Emergency Operations Center (EOC): Lessons learned from the massive Castle Rock Fire of 2007 identified a multi-jurisdictional need to establish a Blaine County Emergency Operations Center. Initially the plan was to create a mobile EOC which could be set up where ever needed. However, with the building of the Public Safety Facility, a permanent EOC was also established, with support locations located in other areas within the county campus. Equipment was funded by Home Land Security grants, PSF budget and the FF&E budget. This permenant EOC was created to ensure the county's ability for quick emergency response as during a crisis time is of the essence and being prepared can make the difference in saving lives. Additionally the County identified a vital need to train and maintain the ability to set up and tear down the EOC quickly and accurately, test and identify shortcomings, and be prepared to go mobile with the EOC if necessary to protect the citizens of Blaine County. Developing a County-wide Emergency Operations Plan is a complex and ongoing process involving numerous stakeholders, agencies, and departments. As part of this process, this past year the  Blaine County Sheriff's Office planned, facilitated and completed an EOC training with the Bureau of Homeland Security and key staff members from the Recorder’s Office, Ketchum Police, and Sheriff Administration. The training was focused on the Web EOC software program offered by the State which provides a situational awareness of the essential roles in a major EOC situation.  In conjunction with Blaine County Disaster Services Coordinator Chuck Turner and the County LEPC group a new smart-board and a computer was purchased to enhance our EOC capabilities and with the expert assistance of the County I.T. department we have “stood up” and tested all of the equipment for the Emergency Operations Center.  We continue to work to develop and institute a training plan, test the equipment and establish who and how each step will be accomplished using the Emergency Operations Plan as a guide. The final step of the training plan will be to organize and schedule annual staff training so that questions and issues can be worked out prior to an actual emergency and staff is prepared to act. The Blaine County Sheriff's Office is dedicated to emergency preparedness and is working towards a complete and updated Blaine County Emergency Operations Plan.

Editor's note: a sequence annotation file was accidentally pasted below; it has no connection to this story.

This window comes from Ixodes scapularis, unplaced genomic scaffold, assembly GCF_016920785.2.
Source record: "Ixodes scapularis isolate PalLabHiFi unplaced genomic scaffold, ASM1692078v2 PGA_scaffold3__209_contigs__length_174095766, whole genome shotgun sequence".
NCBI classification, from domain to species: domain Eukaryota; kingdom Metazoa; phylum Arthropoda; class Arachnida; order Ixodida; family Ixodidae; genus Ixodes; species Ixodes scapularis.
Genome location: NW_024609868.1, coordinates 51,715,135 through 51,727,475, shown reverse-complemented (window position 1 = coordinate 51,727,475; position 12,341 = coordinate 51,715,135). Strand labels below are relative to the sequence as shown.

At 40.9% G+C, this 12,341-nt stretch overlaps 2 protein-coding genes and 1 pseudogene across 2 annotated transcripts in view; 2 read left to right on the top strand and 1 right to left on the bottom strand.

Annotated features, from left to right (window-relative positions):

Training Accomplishments:Law enforcement is a very specialized skill set which requires us to be prepared for anything at any moment. While we are very proud that our staff is equipped, trained and well prepared to protect the citizens of Blaine County, it is an area where we must remain vigilant.  Our officer training program is crucial to maintaining this professionalism.  The FTO process is a 12 week intense one-on-one training that helps train our new officers for the many challenges ahead and gives them the tools to be able to make good decisions in the field. Our training program allows us to plan, prepare and respond to the economic, social and environmental changes that affect our community. We strive to keep our Command Staff up to date on the changing trends in law enforcement and adapt our training as necessary to maintain this professionalism.  We seek out grant funds to assist in this training as they become available. The following is a synopsis of our training accomplishments this year: